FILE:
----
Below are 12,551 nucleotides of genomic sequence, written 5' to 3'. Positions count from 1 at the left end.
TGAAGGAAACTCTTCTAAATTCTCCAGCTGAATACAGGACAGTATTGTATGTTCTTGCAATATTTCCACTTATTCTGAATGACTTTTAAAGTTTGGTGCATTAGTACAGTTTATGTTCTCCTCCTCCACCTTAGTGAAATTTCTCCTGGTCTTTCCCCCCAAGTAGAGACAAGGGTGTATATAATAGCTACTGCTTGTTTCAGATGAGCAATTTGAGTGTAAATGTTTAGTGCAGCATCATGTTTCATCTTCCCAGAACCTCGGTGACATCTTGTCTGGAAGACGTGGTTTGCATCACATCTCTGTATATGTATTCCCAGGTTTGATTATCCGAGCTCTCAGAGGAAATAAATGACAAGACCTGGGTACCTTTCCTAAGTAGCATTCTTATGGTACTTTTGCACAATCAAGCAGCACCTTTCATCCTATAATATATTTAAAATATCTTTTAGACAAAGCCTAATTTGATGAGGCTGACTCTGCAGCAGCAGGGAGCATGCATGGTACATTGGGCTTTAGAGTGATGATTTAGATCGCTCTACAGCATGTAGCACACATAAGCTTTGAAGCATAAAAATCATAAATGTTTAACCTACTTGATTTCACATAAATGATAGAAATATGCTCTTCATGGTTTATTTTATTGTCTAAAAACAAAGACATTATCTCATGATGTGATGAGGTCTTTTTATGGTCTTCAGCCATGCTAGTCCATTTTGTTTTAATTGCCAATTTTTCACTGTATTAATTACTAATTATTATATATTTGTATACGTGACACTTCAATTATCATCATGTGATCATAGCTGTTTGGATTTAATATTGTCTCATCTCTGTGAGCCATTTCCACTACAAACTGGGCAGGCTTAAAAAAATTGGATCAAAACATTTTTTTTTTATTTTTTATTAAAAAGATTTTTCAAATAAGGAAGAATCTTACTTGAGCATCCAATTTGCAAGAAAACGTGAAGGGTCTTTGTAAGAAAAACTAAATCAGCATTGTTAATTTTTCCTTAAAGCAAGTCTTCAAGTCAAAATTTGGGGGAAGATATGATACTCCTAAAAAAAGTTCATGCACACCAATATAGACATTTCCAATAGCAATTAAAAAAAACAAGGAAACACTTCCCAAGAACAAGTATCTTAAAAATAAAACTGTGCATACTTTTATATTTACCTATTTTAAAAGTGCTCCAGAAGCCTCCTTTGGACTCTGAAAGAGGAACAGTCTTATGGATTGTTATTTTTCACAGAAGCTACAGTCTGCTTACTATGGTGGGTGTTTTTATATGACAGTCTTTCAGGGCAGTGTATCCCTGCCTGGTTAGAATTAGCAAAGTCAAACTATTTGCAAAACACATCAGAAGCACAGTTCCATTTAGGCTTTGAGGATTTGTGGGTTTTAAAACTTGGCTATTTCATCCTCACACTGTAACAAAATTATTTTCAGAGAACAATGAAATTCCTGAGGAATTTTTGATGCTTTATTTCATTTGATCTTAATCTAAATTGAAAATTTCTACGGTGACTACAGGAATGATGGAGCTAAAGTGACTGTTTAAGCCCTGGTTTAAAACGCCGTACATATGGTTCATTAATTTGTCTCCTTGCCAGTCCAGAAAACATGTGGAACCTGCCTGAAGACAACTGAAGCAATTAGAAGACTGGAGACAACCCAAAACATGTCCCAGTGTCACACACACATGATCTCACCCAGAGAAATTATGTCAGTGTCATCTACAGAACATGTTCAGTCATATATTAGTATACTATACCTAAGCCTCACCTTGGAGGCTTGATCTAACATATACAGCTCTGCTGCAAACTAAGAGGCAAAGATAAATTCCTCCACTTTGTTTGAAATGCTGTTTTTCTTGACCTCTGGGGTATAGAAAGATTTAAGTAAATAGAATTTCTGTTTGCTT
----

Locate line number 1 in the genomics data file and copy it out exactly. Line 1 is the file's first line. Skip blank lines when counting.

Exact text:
Below are 12,551 nucleotides of genomic sequence, written 5' to 3'. Positions count from 1 at the left end.